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Biological activity of STC2 expressed in ADSC. The expression levels of cell cycle regulator proteins, CDK2 and 4 (A), inhibitor proteins, p16 and p21 (B), and stemness factors, Nanog and Oct4 (C). ADSCs were treated with NC, H2O2, and pcDNA/STC2+H2O2, and then got oxidative damage for 3 hrs. After RNA extraction and cDNA synthesis, the expression of each factors were measured by RT-PCR. Data represent means ± SE. *P < 0.05 and **P < 0.02 for remarked groups.
Because cell viability against oxidative stress-induced cellular damage was increased by STC2, we next assessed whether the multipotency of stem cells is maintained by STC2 expression in ADSCs. Our results revealed that pcDNA/STC2+H 2 O 2 exhibited higher expression of stemness factors (Nanog and Oct4) than the H 2 O 2 groups alone (P < 0.02 for Nanog and P < 0.05 for Oct4) ( Fig. 3 C). Intriguingly, Nanog and Oct4 expression in cells treated with STC2 were more highly induced under oxidative conditions than under normoxic conditions (P < 0.02 for Oct4). These data imply that STC2 transfection leads to maintained biological potency in stem cells subjected to cellular damage caused by oxidative stress.
- STC2 signaling pathway confers improved stem cell survival under oxidative stress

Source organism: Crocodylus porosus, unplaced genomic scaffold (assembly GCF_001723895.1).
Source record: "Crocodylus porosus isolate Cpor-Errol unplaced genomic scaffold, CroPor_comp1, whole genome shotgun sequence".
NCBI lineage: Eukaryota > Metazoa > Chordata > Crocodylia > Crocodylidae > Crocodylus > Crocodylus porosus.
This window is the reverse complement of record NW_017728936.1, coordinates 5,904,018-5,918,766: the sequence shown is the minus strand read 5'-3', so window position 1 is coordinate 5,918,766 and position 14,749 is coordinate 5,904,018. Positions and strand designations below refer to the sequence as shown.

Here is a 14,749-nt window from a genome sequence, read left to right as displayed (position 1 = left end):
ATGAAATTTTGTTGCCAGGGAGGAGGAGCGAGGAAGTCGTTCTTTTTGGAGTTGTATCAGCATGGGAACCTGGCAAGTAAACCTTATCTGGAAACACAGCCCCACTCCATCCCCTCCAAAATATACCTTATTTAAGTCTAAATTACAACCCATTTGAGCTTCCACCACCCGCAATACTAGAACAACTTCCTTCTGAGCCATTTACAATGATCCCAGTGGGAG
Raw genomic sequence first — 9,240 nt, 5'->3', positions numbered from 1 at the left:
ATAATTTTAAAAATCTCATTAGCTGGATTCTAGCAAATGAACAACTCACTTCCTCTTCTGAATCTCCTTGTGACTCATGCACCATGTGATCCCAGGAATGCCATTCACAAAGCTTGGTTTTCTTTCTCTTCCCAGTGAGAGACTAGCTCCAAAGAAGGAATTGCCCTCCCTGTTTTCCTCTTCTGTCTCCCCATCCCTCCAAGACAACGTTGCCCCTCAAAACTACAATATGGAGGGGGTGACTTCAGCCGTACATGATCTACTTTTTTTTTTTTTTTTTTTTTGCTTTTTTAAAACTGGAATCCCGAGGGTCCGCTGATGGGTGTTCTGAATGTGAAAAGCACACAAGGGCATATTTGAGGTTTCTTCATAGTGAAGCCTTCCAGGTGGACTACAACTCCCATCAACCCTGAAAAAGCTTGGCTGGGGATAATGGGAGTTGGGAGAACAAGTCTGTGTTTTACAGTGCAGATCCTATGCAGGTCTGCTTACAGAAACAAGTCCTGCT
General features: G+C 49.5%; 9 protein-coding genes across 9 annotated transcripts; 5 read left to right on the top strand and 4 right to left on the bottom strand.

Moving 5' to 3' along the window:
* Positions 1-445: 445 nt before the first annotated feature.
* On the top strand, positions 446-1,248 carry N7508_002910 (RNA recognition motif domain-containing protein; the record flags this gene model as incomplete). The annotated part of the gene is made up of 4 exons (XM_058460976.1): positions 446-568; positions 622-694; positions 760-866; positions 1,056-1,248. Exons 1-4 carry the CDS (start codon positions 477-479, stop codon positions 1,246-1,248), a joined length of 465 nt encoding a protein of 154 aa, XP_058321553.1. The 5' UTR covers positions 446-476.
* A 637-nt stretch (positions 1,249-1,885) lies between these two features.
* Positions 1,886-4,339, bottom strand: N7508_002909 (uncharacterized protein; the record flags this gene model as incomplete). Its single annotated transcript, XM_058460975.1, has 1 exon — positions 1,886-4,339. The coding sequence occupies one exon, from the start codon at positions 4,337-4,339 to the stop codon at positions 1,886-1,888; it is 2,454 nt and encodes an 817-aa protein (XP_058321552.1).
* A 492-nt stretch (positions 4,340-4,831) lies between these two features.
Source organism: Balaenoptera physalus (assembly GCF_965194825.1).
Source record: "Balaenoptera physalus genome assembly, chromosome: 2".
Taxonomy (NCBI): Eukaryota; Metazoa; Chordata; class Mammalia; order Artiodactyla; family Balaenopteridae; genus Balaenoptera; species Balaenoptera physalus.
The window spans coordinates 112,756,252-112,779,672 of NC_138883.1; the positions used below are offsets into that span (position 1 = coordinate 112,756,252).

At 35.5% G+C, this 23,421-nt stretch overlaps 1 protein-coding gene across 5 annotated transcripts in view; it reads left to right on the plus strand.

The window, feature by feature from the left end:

To explore the mechanism by which STC2 induces improved stem cell viability against oxidative stress, the expression levels of phospho-protein kinase B (pAkt) and phospho-extracellular signal-regulated kinase 1/2 (pERK 1/2), which play major roles in cell survival and proliferation, were examined by western blot analysis.
As shown in Fig. 4 , reduction of pAkt and pERK 1/2 was observed in the cells treated with H 2 O 2 . In contrast, STC2 transfection increased the protein levels relative to the pcDNA groups despite treatment with H 2 O 2 . These data indicate that the activation of Akt and ERK 1/2 by STC2 might up-regulate cell cycle regulators and stemness factors and thus increase cell survival upon oxidative stress.
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Investigation of the mechanism about improved positive effects in stem cells. Cellular signal pathway was examined by western blot. Phosphotylated Akt and ERK1/2 levels up-regulated in STC2 expressed ADSC under oxidative stress. pcDNA+H2O2 groups were used as a negative control and β-actin was used as internal control.